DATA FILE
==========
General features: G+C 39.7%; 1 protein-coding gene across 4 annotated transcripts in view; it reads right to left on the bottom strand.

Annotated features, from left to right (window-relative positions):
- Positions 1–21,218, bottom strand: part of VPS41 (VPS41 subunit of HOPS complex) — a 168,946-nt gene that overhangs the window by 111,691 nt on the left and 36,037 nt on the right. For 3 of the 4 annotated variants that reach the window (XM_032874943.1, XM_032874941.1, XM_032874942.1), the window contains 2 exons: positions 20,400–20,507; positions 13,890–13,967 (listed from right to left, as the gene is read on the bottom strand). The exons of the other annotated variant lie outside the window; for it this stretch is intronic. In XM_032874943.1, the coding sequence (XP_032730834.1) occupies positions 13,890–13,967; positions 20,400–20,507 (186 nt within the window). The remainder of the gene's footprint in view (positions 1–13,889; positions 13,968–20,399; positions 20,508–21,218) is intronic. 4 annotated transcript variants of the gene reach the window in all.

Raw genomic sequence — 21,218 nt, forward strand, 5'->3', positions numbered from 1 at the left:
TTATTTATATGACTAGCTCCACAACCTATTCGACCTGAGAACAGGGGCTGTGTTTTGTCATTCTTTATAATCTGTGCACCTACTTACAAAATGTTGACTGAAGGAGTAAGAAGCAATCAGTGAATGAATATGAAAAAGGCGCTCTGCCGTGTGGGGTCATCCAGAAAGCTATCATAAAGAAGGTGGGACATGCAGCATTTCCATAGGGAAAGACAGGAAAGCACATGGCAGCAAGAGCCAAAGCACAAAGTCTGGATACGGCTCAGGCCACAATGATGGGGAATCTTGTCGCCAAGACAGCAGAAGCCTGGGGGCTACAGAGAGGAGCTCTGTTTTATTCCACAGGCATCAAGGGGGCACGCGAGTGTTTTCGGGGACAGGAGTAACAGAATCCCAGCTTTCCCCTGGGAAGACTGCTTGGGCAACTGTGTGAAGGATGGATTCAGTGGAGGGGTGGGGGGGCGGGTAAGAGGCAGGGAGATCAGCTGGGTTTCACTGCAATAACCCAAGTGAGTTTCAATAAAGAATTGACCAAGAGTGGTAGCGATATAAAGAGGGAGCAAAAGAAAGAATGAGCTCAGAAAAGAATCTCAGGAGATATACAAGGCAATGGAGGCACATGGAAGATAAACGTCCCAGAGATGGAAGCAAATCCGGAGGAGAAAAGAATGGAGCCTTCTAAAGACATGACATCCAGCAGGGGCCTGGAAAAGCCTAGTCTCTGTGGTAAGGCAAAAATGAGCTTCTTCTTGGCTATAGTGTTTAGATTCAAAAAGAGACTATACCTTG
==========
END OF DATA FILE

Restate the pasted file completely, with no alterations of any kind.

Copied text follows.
General features: G+C 39.7%; 1 protein-coding gene across 4 annotated transcripts in view; it reads right to left on the bottom strand.

Annotated features, from left to right (window-relative positions):
- Positions 1–21,218, bottom strand: part of VPS41 (VPS41 subunit of HOPS complex) — a 168,946-nt gene that overhangs the window by 111,691 nt on the left and 36,037 nt on the right. For 3 of the 4 annotated variants that reach the window (XM_032874943.1, XM_032874941.1, XM_032874942.1), the window contains 2 exons: positions 20,400–20,507; positions 13,890–13,967 (listed from right to left, as the gene is read on the bottom strand). The exons of the other annotated variant lie outside the window; for it this stretch is intronic. In XM_032874943.1, the coding sequence (XP_032730834.1) occupies positions 13,890–13,967; positions 20,400–20,507 (186 nt within the window). The remainder of the gene's footprint in view (positions 1–13,889; positions 13,968–20,399; positions 20,508–21,218) is intronic. 4 annotated transcript variants of the gene reach the window in all.

Raw genomic sequence — 21,218 nt, forward strand, 5'->3', positions numbered from 1 at the left:
TTATTTATATGACTAGCTCCACAACCTATTCGACCTGAGAACAGGGGCTGTGTTTTGTCATTCTTTATAATCTGTGCACCTACTTACAAAATGTTGACTGAAGGAGTAAGAAGCAATCAGTGAATGAATATGAAAAAGGCGCTCTGCCGTGTGGGGTCATCCAGAAAGCTATCATAAAGAAGGTGGGACATGCAGCATTTCCATAGGGAAAGACAGGAAAGCACATGGCAGCAAGAGCCAAAGCACAAAGTCTGGATACGGCTCAGGCCACAATGATGGGGAATCTTGTCGCCAAGACAGCAGAAGCCTGGGGGCTACAGAGAGGAGCTCTGTTTTATTCCACAGGCATCAAGGGGGCACGCGAGTGTTTTCGGGGACAGGAGTAACAGAATCCCAGCTTTCCCCTGGGAAGACTGCTTGGGCAACTGTGTGAAGGATGGATTCAGTGGAGGGGTGGGGGGGCGGGTAAGAGGCAGGGAGATCAGCTGGGTTTCACTGCAATAACCCAAGTGAGTTTCAATAAAGAATTGACCAAGAGTGGTAGCGATATAAAGAGGGAGCAAAAGAAAGAATGAGCTCAGAAAAGAATCTCAGGAGATATACAAGGCAATGGAGGCACATGGAAGATAAACGTCCCAGAGATGGAAGCAAATCCGGAGGAGAAAAGAATGGAGCCTTCTAAAGACATGACATCCAGCAGGGGCCTGGAAAAGCCTAGTCTCTGTGGTAAGGCAAAAATGAGCTTCTTCTTGGCTATAGTGTTTAGATTCAAAAAGAGACTATACCTTG